Last summer we decided to visit remote mountainous region Tusheti. After many stories we heard before we supposed it would be something gorgeous and, despite quite short visit, it definitely was unbelievably beautiful. I am (as well both my friends) very thankful to my best Georgian friend Gio for such a beautiful trip and I can say for sure I wish to repeat it and explore this place much detailed.
In spite of information about very dangerous road from Kakheti to Tusheti villages I could say for sure, it is not much dangerous as some parts of mountain roads in Svaneti, Khevsureti or Racha. The only thing I could mention is the right weather to wait for – in case of rain of snow any mountainous road could be the subject of big troubles. So, sunny weather and good car with appropriately working braking system is a must, guys.
In this post I will show you what we saw on the way, but let me say sorry for quality of images – my IXUS cannot afford such a bright sun and reflections in mountains.
From Kakheti flatness, passing Pshaveli Village, we entered a kingdom of bright green colour, singing small rivers and summer freshness of untouched rocks.
The road started to go up and after the serpentine of countless turns we get to the first place 1750 m AMSL – Torghuas Abano, where is located hot sulfur baths. This place owned by locals, as I see, can offer a stay in simple rural house.
Right before the bath houses we saw how visitors used to chill watermelons and drinks – just in cold water of waterfall next to the road, sweet…
After bathhouse we reached Abano Pass, which is 2826 m above sea level, where is possible to see two different sides of gorge with beautiful views.
Images by Aleksandrs Znovs ©
Image by Aleksandrs Znovs ©
I have been planned a trip to Racha – the mountainous region of Georgia – for longer time. For years I have heard so much how beautiful this region is and now I get there for two days, what, of course, is too short to explore all the beauty and to get real feeling.
In a first day we have decided to visit a remote place somewhere on the top of mountain – Mravaldzali.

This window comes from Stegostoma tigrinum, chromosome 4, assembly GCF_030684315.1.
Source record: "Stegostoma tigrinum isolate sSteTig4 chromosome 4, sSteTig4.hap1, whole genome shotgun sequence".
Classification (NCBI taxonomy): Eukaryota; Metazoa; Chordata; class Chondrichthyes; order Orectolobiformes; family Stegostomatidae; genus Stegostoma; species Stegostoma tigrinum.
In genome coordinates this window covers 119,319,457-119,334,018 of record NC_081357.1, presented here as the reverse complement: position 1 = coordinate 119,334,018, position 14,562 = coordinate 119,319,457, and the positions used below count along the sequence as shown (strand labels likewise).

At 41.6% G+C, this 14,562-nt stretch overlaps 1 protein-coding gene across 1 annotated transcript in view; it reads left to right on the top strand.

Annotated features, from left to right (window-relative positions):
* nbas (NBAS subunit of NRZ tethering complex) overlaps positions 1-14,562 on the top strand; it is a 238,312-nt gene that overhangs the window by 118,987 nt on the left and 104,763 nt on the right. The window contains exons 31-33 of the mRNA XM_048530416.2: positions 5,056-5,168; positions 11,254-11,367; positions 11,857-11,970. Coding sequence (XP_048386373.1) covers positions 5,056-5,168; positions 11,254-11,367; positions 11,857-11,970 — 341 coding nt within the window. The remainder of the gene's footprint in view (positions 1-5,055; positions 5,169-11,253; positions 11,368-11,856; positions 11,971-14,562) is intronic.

The road to this beautiful village starts from Ambrolauri-Oni road at Mukhli Village. Actually there are two roads, but this one is much better. Tourists must note, that for this road is highly recommended to take 4×4 vehicle, which, by the way, has been friendly provided (as this tour also has been managed) by VayTravel – the small local tour company owned by my friend Maria. I could recommend her as trusted companion and service provider, good guide and simply caring person. For more information and contacts please visit her website here.
The other one condition for visiting this place is dry weather conditions – if it is raining or snowing it is better to choose other destination. In winter time this village is not reachable.
Mukhli-Mravaldzali road is only 12 km long, but it takes 1-1,5 h to reach the endpoint. On the go you will pass silent and quite beautiful Samtisi, Kvemo Bari and Zemo Bari villages.
Approaching Mravaldzali you will notice yellowish-white church, which was built in the first part of XI century, then was drastically rebuilt in 1984 and almost fully destroyed by earthquake in 1991. In 2007 government has managed the renovation. This is the only one church in Georgia, which has heads of bull and cow on its facade.
In Mravaldzali village you will see many houses, which are in quite good condition. Here are only 4-5 permanent inhabitants, other owners are visiting their houses only during summertime.
From village is a beautiful panoramic views to Great Caucasus mountains and, if you reach the top of the hill over the church, you can get 360 degrees view.
Approximately 3 km from Mravaldzali Village is Cholevi Lake. People say it has the form of heart, but I cannot say it is something extremely beautiful. You can easily reach it by feet. It is nothing more, than you can see from the village, but for picnic is a good place. From the path you can catch amazing view to this stunning village – Mravaldzali.
Images by Aleksandrs Znovs ©